CHAMBERLAIN, NEVILLE (1869-1940)
British Prime Minister, 1937-1940. He concluded the Munich Agreement in 1938 with Adolf Hitler, which he mistakenly believed would bring "peace in our time."
An extermination camp established in late 1941 in the Warthegau region of Western Poland, 47 miles west of Lodz. It was the first camp where mass executions were carried out by means of gas. A total of 320,000 people were exterminated at Chelmno.
CHURCHILL, WINSTON (1875-1965)
British Prime Minister, 1940-1945. He succeeded Chamberlain on May 10, 1940, at the height of Hitler's conquest of Western Europe. Churchill was one of the very few Western politicians who recognized the threat that Hitler posed to Europe. He strongly opposed Chamberlain's appeasement policies.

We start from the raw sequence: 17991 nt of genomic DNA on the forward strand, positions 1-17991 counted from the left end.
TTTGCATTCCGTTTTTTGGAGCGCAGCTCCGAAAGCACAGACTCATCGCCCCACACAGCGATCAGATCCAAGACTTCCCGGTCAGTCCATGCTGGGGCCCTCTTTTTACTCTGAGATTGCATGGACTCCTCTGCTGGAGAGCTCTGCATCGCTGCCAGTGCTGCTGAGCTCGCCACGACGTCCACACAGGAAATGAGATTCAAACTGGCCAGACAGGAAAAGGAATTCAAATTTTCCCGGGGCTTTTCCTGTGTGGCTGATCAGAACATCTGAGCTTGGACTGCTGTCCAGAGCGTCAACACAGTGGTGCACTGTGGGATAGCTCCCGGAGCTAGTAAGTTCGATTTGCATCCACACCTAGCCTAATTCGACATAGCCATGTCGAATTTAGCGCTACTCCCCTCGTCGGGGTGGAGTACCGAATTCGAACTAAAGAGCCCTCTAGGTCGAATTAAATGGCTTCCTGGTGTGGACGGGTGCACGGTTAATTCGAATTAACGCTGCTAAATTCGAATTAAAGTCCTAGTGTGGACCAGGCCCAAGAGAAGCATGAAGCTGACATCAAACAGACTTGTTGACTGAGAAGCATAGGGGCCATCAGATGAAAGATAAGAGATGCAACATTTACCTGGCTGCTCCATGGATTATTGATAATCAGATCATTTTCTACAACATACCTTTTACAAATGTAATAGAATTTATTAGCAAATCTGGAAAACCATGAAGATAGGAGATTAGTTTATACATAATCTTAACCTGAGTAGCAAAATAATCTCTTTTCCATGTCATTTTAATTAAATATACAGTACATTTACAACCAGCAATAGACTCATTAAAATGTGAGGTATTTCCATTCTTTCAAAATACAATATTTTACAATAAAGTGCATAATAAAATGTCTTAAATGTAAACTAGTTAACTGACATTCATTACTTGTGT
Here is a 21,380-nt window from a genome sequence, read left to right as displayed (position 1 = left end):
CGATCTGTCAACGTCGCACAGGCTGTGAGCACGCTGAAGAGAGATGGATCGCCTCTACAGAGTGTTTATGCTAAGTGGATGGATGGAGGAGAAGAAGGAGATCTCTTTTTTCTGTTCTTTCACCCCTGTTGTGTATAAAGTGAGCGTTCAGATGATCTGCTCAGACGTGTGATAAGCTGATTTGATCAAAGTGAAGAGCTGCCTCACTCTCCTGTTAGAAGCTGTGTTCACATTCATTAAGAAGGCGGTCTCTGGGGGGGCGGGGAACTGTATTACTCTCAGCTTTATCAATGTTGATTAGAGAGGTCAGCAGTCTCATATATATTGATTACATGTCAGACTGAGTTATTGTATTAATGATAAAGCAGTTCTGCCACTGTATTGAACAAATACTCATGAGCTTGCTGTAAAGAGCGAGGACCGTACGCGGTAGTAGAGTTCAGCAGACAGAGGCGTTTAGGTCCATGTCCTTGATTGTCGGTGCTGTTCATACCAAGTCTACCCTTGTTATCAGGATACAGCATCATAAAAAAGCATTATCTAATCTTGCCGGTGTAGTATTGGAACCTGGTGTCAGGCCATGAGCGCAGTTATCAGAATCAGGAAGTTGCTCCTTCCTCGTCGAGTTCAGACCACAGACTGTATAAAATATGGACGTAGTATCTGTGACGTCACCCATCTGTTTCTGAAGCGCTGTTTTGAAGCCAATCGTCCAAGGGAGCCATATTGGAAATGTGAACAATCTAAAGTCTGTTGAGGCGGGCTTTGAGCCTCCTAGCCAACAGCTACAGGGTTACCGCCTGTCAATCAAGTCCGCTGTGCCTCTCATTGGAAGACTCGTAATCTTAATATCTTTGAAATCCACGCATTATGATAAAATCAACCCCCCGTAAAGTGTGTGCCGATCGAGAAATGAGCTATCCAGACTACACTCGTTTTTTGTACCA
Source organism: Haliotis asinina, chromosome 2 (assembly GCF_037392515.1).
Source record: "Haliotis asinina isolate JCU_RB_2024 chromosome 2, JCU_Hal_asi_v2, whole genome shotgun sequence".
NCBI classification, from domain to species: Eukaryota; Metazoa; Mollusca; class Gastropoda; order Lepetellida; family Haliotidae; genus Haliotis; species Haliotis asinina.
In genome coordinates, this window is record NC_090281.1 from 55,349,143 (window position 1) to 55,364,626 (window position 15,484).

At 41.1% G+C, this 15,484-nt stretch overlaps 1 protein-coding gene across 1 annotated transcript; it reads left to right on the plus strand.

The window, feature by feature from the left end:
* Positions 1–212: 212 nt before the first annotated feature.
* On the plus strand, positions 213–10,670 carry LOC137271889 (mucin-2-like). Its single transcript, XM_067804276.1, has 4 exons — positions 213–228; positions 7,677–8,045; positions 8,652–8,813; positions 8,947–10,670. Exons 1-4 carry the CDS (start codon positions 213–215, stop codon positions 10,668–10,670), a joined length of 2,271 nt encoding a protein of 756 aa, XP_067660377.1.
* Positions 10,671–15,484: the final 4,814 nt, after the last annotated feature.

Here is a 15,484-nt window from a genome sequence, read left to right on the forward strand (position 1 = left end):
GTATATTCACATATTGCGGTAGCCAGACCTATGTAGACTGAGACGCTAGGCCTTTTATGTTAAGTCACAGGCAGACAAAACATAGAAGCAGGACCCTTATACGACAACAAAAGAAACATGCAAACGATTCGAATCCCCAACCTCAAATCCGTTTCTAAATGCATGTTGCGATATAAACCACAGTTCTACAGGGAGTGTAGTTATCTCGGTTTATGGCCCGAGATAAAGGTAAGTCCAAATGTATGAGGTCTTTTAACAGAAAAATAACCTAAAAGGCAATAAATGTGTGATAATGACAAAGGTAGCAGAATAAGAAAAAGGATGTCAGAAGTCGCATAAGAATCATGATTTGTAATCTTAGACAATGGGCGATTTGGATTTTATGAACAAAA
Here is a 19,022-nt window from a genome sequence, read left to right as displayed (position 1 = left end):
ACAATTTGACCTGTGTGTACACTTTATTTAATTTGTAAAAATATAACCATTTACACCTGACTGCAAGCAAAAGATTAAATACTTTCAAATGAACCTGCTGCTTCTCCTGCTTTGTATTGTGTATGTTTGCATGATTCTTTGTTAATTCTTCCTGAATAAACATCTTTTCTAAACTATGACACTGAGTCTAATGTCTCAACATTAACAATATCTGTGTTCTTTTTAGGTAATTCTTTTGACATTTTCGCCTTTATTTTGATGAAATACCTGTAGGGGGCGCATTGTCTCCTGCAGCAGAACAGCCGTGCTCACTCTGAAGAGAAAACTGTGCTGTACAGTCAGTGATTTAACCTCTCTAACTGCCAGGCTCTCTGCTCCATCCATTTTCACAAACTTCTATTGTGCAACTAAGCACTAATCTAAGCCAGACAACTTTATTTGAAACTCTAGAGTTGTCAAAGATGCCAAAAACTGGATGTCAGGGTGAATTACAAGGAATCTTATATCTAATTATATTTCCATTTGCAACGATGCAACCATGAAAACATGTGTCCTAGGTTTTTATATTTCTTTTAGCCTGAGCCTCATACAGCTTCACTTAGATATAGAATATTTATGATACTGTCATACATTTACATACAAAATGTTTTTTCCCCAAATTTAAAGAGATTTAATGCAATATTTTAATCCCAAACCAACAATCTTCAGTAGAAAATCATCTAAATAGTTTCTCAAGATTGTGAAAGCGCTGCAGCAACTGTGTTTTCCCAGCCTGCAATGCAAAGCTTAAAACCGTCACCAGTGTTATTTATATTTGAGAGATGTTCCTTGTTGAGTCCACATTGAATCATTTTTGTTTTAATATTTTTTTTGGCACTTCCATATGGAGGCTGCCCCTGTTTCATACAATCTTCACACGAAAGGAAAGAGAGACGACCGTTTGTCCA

Immediately upon their assumption of power on January 30, 1933, the Nazis established concentration camps for the imprisonment of all "enemies" of their regime: actual and potential political opponents (e.g. communists, socialists, monarchists), Jehovah's Witnesses, gypsies, homosexuals, and other "asocials." Beginning in 1938, Jews were targeted for internment solely because they were Jews. Before then, only Jews who fit one of the earlier categories were interned in camps. The first three concentration camps established were Dachau (near Munich), Buchenwald (near Weimar) and Sachsenhausen (near Berlin).